Do governments still hate Cryptocurrencies?
It looks like they’re coming round to the idea, even if it’s not on their terms. Central banks are starting to realize the benefits of currencies making the leap from the physical to the digital realm.
These are known as central bank digital currencies or CBDCs, a digital form of fiat or local currency, like the dollar, pound, naira, euro, rand and ringgit, which are considered legal tender backed by the central government authority, the central bank. There is a good reason for this.
Advantage of CBDC
There are many advantages, from interoperability, technical and functional opportunities to the economic benefits of not having to mint and print physical currency.
Other benefits include more efficient settlements by cutting out intermediaries, an increase in financial inclusion as more citizens would have cheaper, easier access to bank accounts, a decrease in fraudulent activity with easier oversight of the movement of funds and the reduced risk of counterfeit money in circulation, and more.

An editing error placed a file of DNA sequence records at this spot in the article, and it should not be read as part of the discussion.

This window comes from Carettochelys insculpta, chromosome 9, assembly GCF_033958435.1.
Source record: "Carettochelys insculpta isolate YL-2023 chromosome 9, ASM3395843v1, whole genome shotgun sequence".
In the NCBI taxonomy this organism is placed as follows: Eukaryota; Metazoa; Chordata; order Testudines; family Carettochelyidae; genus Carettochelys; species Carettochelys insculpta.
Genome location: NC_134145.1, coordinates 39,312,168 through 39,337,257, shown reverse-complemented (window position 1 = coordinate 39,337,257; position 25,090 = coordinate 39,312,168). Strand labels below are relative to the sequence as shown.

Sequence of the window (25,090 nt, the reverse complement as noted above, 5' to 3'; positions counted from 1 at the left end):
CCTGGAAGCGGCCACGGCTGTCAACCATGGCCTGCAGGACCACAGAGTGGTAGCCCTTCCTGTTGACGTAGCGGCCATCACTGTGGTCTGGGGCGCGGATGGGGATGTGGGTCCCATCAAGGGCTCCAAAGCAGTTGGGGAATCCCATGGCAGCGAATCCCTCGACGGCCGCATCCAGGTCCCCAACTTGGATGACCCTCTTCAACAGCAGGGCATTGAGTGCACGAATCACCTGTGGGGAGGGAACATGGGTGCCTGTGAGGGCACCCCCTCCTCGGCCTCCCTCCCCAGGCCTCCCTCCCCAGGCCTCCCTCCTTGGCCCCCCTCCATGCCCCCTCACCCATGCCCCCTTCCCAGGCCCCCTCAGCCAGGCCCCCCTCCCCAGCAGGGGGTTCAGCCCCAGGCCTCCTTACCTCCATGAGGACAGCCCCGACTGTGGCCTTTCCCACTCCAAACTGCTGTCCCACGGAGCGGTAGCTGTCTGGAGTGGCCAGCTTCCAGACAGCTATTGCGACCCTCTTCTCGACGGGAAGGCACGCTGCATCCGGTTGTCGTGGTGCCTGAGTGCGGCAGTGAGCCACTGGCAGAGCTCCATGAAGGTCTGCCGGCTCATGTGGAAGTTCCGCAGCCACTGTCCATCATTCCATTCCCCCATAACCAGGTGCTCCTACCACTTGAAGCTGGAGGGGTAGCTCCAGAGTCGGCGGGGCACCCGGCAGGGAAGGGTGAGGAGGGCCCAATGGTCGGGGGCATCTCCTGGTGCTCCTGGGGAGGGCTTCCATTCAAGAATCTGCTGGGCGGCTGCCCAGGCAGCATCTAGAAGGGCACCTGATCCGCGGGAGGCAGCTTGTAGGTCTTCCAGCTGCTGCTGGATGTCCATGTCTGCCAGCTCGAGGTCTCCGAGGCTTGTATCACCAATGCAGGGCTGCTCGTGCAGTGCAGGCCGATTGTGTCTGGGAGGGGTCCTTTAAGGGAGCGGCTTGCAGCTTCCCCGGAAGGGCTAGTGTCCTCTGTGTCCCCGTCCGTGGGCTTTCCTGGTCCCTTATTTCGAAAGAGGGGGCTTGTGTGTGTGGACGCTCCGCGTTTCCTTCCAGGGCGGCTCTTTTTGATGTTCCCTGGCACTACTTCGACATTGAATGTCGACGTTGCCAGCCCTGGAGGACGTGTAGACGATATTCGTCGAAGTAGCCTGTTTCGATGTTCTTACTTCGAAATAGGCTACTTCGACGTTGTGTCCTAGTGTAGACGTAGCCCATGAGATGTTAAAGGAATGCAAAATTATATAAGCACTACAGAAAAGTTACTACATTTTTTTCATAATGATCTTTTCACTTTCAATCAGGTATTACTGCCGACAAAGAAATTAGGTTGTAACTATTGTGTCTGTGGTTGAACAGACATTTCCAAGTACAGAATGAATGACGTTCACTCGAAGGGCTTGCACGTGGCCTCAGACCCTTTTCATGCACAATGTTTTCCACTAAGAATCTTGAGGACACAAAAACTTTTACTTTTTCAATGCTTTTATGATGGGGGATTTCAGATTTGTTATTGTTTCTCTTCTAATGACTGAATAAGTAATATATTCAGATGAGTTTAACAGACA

Of course, CBDC doesn’t just happen overnight. While the outlook is positive, there are still risks and concerns to be addressed. Central banks must deal with how to approach the lending market in order to not dilute its own value.
They’d also have to find ways to manage issues that the banking system currently faces, such as customer complaints and requests, as well as anti money laundering and other fraud prevention measures.
There’s no guarantee that central bank digital currencies would negate these risks and concerns. And, finally, there’s privacy and the concerns of increased state surveillance if all financial transactions and data are available to the government.